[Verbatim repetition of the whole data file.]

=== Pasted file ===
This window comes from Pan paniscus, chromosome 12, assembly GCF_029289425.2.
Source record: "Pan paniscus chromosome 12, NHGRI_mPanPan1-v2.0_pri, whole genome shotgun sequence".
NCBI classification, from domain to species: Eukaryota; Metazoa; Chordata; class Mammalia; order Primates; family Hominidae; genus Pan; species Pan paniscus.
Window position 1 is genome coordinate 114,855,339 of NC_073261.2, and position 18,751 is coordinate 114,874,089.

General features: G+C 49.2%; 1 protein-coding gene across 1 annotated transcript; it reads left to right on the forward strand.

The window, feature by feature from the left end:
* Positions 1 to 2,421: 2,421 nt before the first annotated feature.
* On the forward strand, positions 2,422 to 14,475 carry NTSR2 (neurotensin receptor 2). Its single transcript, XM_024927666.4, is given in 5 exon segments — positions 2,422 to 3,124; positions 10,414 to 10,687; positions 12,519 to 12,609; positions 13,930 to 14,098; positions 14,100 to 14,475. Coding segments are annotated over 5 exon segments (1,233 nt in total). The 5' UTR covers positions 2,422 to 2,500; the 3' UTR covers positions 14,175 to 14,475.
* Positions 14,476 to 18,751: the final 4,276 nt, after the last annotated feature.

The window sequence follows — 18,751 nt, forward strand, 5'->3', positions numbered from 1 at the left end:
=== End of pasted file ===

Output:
This window comes from Pan paniscus, chromosome 12, assembly GCF_029289425.2.
Source record: "Pan paniscus chromosome 12, NHGRI_mPanPan1-v2.0_pri, whole genome shotgun sequence".
NCBI classification, from domain to species: Eukaryota; Metazoa; Chordata; class Mammalia; order Primates; family Hominidae; genus Pan; species Pan paniscus.
Window position 1 is genome coordinate 114,855,339 of NC_073261.2, and position 18,751 is coordinate 114,874,089.

General features: G+C 49.2%; 1 protein-coding gene across 1 annotated transcript; it reads left to right on the forward strand.

The window, feature by feature from the left end:
* Positions 1 to 2,421: 2,421 nt before the first annotated feature.
* On the forward strand, positions 2,422 to 14,475 carry NTSR2 (neurotensin receptor 2). Its single transcript, XM_024927666.4, is given in 5 exon segments — positions 2,422 to 3,124; positions 10,414 to 10,687; positions 12,519 to 12,609; positions 13,930 to 14,098; positions 14,100 to 14,475. Coding segments are annotated over 5 exon segments (1,233 nt in total). The 5' UTR covers positions 2,422 to 2,500; the 3' UTR covers positions 14,175 to 14,475.
* Positions 14,476 to 18,751: the final 4,276 nt, after the last annotated feature.

The window sequence follows — 18,751 nt, forward strand, 5'->3', positions numbered from 1 at the left end: